By 1939, the Press had 392 active titles, 12 book series, and 70 employees. As the work of the Press grew, so too did the printing facilities. Erected in 1929, a new building adjacent to SUP’s headquarters contained new equipment including the Press’ first offset printing apparatus, six linotypes, three flatbed presses along with several smaller presses, and a roll-fed flatbed press for printing the student newspaper. During the 50s SUP was noted for its large, modern, and efficient printing plant and by 1952, ranked seventh nationally among university presses with respect to title output. 

In 1956, Leon Seltzer was appointed as director. Under his leadership, SUP emerged as a distinguished academic publisher with leading lists in a number of scholarly fields. During this era the Press published The Complete Essays of Montaigne (1958), the Bancroft Prize-winning Pearl Harbor: Warning and Decision (1962), and Origins of the Chinese Revolution, 1915-1949 (1971).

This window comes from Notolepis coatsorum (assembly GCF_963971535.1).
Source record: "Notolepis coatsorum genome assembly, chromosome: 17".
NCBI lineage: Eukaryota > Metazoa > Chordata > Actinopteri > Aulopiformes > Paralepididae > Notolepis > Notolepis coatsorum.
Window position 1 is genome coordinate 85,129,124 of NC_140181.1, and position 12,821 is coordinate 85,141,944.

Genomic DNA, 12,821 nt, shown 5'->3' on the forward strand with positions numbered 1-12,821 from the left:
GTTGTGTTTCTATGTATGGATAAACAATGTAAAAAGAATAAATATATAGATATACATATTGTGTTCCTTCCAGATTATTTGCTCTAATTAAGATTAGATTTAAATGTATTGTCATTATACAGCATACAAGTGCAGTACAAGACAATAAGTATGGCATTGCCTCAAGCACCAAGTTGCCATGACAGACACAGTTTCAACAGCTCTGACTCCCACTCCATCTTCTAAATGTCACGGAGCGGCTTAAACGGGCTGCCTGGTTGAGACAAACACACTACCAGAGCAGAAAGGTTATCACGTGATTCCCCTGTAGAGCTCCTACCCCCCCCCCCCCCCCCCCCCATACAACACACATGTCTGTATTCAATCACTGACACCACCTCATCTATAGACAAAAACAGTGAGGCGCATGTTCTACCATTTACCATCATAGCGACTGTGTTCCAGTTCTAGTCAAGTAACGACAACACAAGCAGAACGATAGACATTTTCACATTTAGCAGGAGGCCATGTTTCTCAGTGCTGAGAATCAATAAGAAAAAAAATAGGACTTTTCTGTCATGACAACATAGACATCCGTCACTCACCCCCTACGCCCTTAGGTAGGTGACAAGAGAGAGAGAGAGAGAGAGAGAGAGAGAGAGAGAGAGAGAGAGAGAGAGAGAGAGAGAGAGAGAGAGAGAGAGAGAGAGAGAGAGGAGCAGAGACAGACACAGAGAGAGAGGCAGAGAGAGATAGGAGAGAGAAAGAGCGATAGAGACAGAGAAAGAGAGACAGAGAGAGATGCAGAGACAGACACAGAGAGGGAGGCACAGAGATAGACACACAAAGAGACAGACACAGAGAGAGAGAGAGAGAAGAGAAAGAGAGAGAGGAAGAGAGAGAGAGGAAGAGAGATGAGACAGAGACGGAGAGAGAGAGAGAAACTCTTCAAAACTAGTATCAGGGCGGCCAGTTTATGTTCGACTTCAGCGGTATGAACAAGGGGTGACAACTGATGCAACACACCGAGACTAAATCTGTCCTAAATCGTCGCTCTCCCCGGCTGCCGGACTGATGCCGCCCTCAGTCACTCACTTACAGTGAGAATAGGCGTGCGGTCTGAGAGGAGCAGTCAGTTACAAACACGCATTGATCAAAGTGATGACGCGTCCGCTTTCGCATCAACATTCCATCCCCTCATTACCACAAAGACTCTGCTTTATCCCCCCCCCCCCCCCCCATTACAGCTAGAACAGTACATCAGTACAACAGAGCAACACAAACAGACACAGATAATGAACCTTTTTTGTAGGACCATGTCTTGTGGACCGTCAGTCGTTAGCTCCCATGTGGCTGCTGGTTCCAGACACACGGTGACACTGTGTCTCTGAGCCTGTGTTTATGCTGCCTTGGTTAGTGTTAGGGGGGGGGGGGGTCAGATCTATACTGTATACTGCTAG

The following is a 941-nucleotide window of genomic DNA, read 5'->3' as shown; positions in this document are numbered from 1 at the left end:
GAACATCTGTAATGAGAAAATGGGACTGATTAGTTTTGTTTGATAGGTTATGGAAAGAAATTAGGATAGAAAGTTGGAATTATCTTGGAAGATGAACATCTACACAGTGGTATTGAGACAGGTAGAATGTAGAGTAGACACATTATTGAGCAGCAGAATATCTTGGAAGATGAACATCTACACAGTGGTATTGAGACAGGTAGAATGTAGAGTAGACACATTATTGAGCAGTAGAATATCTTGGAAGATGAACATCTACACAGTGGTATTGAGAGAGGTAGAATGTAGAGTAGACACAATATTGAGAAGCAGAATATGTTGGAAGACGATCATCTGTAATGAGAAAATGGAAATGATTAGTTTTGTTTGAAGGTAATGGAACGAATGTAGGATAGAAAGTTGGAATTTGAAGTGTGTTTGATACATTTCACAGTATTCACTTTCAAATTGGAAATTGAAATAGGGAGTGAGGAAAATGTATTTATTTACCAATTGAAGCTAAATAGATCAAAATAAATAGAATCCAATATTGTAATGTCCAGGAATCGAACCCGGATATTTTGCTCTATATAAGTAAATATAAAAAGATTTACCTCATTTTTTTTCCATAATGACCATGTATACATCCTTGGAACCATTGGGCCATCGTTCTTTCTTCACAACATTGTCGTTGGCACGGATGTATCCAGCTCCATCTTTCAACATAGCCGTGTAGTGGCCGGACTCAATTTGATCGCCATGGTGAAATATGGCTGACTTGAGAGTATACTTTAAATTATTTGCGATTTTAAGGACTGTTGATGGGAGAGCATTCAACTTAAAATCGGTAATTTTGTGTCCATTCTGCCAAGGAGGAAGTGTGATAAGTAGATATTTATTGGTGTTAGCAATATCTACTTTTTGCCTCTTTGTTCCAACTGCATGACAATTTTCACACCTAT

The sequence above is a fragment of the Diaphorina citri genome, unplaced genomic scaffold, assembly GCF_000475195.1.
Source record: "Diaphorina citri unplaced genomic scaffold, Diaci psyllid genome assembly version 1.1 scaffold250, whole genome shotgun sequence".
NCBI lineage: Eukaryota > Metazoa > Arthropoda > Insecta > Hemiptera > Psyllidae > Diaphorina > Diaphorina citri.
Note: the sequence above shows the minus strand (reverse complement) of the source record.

In the decades to come, a continued emphasis on exacting editorial standards became increasingly central to the Press’ character. When Grant Barnes took over as director in 1983, he was charged with expanding the Press’ publishing program, particularly into the humanities and literary studies. SUP became the preeminent English-language publisher in the field of critical theory, publishing prominent theorists and notable translations from European thinkers of the first rank—Jacques Derrida, Hélène Cixous, and Jean-Luc Nancy among them. A noted political science editor himself, Barnes acquired a number of important titles in political and social theory, including books by noted British sociologist Anthony Giddens and translations of such influential thinkers as Pierre Bourdieu.